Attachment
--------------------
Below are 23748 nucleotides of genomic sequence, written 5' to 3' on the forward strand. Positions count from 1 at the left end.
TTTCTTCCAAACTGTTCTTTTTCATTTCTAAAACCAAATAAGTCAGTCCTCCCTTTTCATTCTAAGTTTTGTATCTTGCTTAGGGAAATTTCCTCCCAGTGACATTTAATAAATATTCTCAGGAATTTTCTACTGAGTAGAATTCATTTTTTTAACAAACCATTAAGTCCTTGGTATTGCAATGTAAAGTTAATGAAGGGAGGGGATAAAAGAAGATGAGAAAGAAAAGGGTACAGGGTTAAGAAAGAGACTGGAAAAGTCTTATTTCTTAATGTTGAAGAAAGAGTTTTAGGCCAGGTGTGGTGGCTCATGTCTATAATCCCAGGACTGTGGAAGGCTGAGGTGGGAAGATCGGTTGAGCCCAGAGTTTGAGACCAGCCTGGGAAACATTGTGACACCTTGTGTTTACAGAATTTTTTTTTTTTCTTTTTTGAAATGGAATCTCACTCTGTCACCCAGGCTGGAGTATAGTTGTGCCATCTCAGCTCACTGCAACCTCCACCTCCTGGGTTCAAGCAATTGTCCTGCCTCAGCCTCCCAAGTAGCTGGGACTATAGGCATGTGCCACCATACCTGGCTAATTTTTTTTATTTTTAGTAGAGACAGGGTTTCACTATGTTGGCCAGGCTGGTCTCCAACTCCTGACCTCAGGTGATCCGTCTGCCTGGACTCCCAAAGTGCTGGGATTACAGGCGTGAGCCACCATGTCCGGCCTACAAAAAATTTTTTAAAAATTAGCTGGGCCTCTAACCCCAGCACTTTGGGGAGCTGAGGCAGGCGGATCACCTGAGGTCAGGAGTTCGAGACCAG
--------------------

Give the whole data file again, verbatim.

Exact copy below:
Below are 23748 nucleotides of genomic sequence, written 5' to 3' on the forward strand. Positions count from 1 at the left end.
TTTCTTCCAAACTGTTCTTTTTCATTTCTAAAACCAAATAAGTCAGTCCTCCCTTTTCATTCTAAGTTTTGTATCTTGCTTAGGGAAATTTCCTCCCAGTGACATTTAATAAATATTCTCAGGAATTTTCTACTGAGTAGAATTCATTTTTTTAACAAACCATTAAGTCCTTGGTATTGCAATGTAAAGTTAATGAAGGGAGGGGATAAAAGAAGATGAGAAAGAAAAGGGTACAGGGTTAAGAAAGAGACTGGAAAAGTCTTATTTCTTAATGTTGAAGAAAGAGTTTTAGGCCAGGTGTGGTGGCTCATGTCTATAATCCCAGGACTGTGGAAGGCTGAGGTGGGAAGATCGGTTGAGCCCAGAGTTTGAGACCAGCCTGGGAAACATTGTGACACCTTGTGTTTACAGAATTTTTTTTTTTTCTTTTTTGAAATGGAATCTCACTCTGTCACCCAGGCTGGAGTATAGTTGTGCCATCTCAGCTCACTGCAACCTCCACCTCCTGGGTTCAAGCAATTGTCCTGCCTCAGCCTCCCAAGTAGCTGGGACTATAGGCATGTGCCACCATACCTGGCTAATTTTTTTTATTTTTAGTAGAGACAGGGTTTCACTATGTTGGCCAGGCTGGTCTCCAACTCCTGACCTCAGGTGATCCGTCTGCCTGGACTCCCAAAGTGCTGGGATTACAGGCGTGAGCCACCATGTCCGGCCTACAAAAAATTTTTTAAAAATTAGCTGGGCCTCTAACCCCAGCACTTTGGGGAGCTGAGGCAGGCGGATCACCTGAGGTCAGGAGTTCGAGACCAG